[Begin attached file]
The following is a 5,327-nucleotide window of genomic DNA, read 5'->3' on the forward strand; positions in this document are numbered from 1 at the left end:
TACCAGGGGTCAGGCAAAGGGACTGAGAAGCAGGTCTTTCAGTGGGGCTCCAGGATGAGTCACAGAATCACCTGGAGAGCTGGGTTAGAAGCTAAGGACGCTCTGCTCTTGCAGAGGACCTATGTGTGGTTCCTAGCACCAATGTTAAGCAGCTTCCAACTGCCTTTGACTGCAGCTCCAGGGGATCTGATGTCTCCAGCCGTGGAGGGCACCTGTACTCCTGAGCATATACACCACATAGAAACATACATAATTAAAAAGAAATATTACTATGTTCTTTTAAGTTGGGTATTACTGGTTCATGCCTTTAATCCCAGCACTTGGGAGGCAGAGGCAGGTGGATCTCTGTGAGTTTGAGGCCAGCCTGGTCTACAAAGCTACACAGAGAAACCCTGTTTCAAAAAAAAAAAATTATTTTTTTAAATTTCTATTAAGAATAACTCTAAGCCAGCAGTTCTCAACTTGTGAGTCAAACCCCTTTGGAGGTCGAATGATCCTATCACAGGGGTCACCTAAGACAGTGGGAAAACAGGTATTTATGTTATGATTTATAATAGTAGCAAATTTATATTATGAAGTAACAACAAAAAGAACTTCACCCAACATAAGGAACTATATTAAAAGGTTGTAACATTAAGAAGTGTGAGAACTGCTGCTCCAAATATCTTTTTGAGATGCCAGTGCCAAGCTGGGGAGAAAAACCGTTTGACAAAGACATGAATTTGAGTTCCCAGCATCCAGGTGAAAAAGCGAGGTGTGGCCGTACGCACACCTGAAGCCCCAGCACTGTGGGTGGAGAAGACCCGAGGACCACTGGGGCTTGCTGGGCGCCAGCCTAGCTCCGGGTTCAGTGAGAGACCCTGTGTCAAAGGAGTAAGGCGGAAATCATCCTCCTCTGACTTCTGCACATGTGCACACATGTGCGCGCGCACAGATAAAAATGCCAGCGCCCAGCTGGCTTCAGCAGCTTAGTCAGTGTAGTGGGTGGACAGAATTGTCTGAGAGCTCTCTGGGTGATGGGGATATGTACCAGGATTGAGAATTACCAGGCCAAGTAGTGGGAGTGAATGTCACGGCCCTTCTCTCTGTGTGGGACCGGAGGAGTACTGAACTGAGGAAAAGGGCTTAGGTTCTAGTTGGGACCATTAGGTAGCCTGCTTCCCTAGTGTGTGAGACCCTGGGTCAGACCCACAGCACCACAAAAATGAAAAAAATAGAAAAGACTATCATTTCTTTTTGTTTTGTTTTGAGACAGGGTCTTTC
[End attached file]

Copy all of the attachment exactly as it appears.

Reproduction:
The following is a 5,327-nucleotide window of genomic DNA, read 5'->3' on the forward strand; positions in this document are numbered from 1 at the left end:
TACCAGGGGTCAGGCAAAGGGACTGAGAAGCAGGTCTTTCAGTGGGGCTCCAGGATGAGTCACAGAATCACCTGGAGAGCTGGGTTAGAAGCTAAGGACGCTCTGCTCTTGCAGAGGACCTATGTGTGGTTCCTAGCACCAATGTTAAGCAGCTTCCAACTGCCTTTGACTGCAGCTCCAGGGGATCTGATGTCTCCAGCCGTGGAGGGCACCTGTACTCCTGAGCATATACACCACATAGAAACATACATAATTAAAAAGAAATATTACTATGTTCTTTTAAGTTGGGTATTACTGGTTCATGCCTTTAATCCCAGCACTTGGGAGGCAGAGGCAGGTGGATCTCTGTGAGTTTGAGGCCAGCCTGGTCTACAAAGCTACACAGAGAAACCCTGTTTCAAAAAAAAAAAATTATTTTTTTAAATTTCTATTAAGAATAACTCTAAGCCAGCAGTTCTCAACTTGTGAGTCAAACCCCTTTGGAGGTCGAATGATCCTATCACAGGGGTCACCTAAGACAGTGGGAAAACAGGTATTTATGTTATGATTTATAATAGTAGCAAATTTATATTATGAAGTAACAACAAAAAGAACTTCACCCAACATAAGGAACTATATTAAAAGGTTGTAACATTAAGAAGTGTGAGAACTGCTGCTCCAAATATCTTTTTGAGATGCCAGTGCCAAGCTGGGGAGAAAAACCGTTTGACAAAGACATGAATTTGAGTTCCCAGCATCCAGGTGAAAAAGCGAGGTGTGGCCGTACGCACACCTGAAGCCCCAGCACTGTGGGTGGAGAAGACCCGAGGACCACTGGGGCTTGCTGGGCGCCAGCCTAGCTCCGGGTTCAGTGAGAGACCCTGTGTCAAAGGAGTAAGGCGGAAATCATCCTCCTCTGACTTCTGCACATGTGCACACATGTGCGCGCGCACAGATAAAAATGCCAGCGCCCAGCTGGCTTCAGCAGCTTAGTCAGTGTAGTGGGTGGACAGAATTGTCTGAGAGCTCTCTGGGTGATGGGGATATGTACCAGGATTGAGAATTACCAGGCCAAGTAGTGGGAGTGAATGTCACGGCCCTTCTCTCTGTGTGGGACCGGAGGAGTACTGAACTGAGGAAAAGGGCTTAGGTTCTAGTTGGGACCATTAGGTAGCCTGCTTCCCTAGTGTGTGAGACCCTGGGTCAGACCCACAGCACCACAAAAATGAAAAAAATAGAAAAGACTATCATTTCTTTTTGTTTTGTTTTGAGACAGGGTCTTTC